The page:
Loneliness, defined as the negative feeling deriving from the subjectively perceived gap between desired and actual social relationships  is common among people with mental health problems. Up to 40% of people with depression feel lonely most of the time , and people with mental health problems have a tenfold increase in the odds of being lonely, compared to the general population . Being lonely predicts poorer recovery from anxiety and depression . Programmes to reduce loneliness therefore hold promise as a means of improving social and clinical outcomes for people with depression or anxiety, including those with severe and long-term illness using secondary community mental health services, i.e. complex depression or anxiety. However, effective interventions for loneliness in people with mental health problems have yet to be established [10, 11], and social relationships and loneliness are often not addressed in mental health services .
The Community Navigator study sought to address these gaps in knowledge and service provision by developing and testing a socially-focused programme to reduce loneliness for people with complex depression or anxiety. The programme and its development are described more fully in the previously published trial protocol paper . Here, we report the results of a feasibility randomised controlled trial of the Community Navigator programme as an addition to standard care from secondary mental health services, with an accompanying qualitative evaluation. We aimed to test the feasibility of programme delivery, trial procedures and recruiting and retaining participants in a randomised controlled trial. Through qualitative interviews, we explored the acceptability of the programme to participants, providers and other stakeholders.
The protocol for this trial was prospectively registered (ISRCTN10771821). Its reporting in this paper adheres to CONSORT guidance : a CONSORT checklist is provided in the data supplement (Additional S1 Checklist).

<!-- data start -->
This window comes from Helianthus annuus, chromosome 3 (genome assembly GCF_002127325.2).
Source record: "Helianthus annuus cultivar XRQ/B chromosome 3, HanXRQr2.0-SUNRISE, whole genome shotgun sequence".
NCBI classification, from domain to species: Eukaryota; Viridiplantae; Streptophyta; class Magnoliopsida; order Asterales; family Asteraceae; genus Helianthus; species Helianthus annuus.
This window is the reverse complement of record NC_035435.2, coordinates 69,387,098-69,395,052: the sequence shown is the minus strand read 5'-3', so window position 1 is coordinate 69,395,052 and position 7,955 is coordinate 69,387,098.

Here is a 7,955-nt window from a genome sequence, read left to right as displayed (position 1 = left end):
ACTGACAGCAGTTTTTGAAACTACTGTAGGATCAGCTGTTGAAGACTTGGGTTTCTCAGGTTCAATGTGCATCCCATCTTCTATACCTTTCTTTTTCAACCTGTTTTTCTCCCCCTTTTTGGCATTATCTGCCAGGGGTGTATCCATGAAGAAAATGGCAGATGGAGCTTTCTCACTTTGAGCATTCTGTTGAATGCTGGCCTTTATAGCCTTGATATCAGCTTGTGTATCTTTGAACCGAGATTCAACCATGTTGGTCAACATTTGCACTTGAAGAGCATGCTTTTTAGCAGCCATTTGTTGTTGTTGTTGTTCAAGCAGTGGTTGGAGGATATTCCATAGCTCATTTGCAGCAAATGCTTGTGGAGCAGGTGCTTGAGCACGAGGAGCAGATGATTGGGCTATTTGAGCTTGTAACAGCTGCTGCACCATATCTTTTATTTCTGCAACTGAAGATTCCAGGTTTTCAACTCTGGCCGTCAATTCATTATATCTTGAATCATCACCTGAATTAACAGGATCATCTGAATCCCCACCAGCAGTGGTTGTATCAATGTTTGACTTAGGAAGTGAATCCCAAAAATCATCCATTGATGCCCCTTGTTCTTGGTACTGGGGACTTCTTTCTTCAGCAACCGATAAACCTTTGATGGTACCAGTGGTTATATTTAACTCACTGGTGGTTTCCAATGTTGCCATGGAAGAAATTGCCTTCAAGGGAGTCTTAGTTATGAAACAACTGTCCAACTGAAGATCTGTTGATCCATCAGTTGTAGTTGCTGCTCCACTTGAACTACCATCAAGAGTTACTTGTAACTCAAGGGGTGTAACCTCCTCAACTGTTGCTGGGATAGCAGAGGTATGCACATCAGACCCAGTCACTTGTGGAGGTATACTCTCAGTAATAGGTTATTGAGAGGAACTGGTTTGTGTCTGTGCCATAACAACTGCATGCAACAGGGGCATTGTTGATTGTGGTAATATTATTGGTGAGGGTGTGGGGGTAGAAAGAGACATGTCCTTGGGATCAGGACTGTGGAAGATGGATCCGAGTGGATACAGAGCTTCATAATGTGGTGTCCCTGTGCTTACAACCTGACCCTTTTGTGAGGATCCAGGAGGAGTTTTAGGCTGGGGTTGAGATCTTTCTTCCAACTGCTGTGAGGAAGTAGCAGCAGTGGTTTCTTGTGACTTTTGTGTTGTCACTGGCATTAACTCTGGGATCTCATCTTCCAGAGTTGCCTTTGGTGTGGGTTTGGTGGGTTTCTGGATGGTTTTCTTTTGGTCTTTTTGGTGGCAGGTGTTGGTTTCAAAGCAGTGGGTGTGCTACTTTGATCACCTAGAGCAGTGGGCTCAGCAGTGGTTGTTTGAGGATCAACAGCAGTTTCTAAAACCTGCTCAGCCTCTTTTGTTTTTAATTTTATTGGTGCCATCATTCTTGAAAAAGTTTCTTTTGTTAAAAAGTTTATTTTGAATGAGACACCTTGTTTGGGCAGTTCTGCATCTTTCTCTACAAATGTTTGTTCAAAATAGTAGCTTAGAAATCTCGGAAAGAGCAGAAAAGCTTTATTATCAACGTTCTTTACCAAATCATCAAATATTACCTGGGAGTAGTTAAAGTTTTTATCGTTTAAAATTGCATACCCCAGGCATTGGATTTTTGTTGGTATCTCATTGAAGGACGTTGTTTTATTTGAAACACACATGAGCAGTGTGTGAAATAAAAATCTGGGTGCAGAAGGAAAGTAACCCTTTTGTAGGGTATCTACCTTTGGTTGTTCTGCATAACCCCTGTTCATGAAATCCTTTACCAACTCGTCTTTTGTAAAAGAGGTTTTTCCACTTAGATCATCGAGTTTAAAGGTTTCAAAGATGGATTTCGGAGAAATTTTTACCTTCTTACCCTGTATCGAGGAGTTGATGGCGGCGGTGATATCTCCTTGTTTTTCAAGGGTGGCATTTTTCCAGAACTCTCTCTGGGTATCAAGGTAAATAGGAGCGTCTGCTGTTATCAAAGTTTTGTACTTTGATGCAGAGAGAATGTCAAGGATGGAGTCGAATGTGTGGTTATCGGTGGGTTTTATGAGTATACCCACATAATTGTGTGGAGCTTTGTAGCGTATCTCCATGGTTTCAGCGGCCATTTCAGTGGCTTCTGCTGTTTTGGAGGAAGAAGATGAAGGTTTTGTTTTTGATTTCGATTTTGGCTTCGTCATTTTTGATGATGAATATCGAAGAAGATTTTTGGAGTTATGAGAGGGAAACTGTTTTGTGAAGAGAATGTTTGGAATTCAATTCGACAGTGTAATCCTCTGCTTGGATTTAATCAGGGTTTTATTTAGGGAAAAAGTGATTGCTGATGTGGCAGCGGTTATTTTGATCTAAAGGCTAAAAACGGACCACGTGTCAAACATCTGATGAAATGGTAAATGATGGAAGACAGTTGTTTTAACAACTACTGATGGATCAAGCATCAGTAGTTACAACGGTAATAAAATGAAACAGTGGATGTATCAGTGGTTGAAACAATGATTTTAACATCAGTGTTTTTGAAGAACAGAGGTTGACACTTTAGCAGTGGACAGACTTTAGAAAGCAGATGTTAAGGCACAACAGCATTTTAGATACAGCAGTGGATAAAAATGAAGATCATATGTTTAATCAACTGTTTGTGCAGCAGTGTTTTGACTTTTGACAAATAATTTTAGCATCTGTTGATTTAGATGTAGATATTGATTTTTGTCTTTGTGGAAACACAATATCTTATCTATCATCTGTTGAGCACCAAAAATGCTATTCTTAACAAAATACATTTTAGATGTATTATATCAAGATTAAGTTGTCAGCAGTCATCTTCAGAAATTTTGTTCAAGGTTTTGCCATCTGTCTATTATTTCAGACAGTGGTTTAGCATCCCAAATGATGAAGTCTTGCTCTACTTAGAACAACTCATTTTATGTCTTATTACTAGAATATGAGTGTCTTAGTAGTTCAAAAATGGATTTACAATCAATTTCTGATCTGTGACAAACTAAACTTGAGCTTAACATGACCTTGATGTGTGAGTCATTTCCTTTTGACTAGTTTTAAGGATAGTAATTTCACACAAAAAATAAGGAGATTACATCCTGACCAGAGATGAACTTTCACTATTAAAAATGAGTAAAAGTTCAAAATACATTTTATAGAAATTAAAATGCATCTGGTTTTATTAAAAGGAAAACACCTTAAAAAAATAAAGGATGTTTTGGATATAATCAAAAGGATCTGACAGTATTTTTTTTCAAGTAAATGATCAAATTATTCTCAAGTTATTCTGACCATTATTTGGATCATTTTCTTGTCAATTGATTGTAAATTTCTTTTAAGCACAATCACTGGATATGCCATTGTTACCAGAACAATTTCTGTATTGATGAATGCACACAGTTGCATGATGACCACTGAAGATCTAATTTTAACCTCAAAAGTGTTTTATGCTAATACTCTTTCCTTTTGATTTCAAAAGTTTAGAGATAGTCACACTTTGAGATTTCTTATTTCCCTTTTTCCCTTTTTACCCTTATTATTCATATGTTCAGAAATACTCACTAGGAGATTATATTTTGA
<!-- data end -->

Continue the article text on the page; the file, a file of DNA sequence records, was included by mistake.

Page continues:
The trial was conducted in two NHS Trusts. In one inner-London site, we recruited participants from a secondary mental health service for people with depression, anxiety, post-traumatic stress disorder and related non-psychotic disorders. In one outer-London site, we recruited participants with a primary diagnosis of depression or anxiety from four Community Mental Health Teams (which replaced a single dedicated service for people with complex anxiety or depression in a local service reorganisation at the time the trial started). Both areas were ethnically diverse, and included areas of affluence and of high economic deprivation.
We recruited 40 trial participants, n = 20 at each site. Participants were required to meet a minimum threshold score for loneliness of two points on the six-item De Jong Gierveld loneliness scale  in initial screening. Participants were also required to be aged 18 or over and currently on the caseload of a secondary mental health service for people with depression or anxiety. People were excluded if they lacked decision-making capacity to consent to take part in the trial, were currently using mental health inpatient or crisis services, were assessed by the clinical team as posing a risk of harm to others such that meetings with researchers or a Navigator were not recommended, or could not communicate in English.
Following baseline data collection, participants were individually randomised to the Community Navigators programme plus usual care, or usual care, in a 3:1 ratio using block randomisation stratified by site. The sample size and allocation ratio were chosen to be sufficient to assess the feasibility of trial recruitment and retention while maximising learning from delivering the programme to a substantial number of participants. Randomisation took place following baseline data collection. Group allocations were determined by an independent statistician at University College London, using a computer-generated allocation sequence. Following randomisation, participants, programme providers and researchers were not blind to participants’ allocation.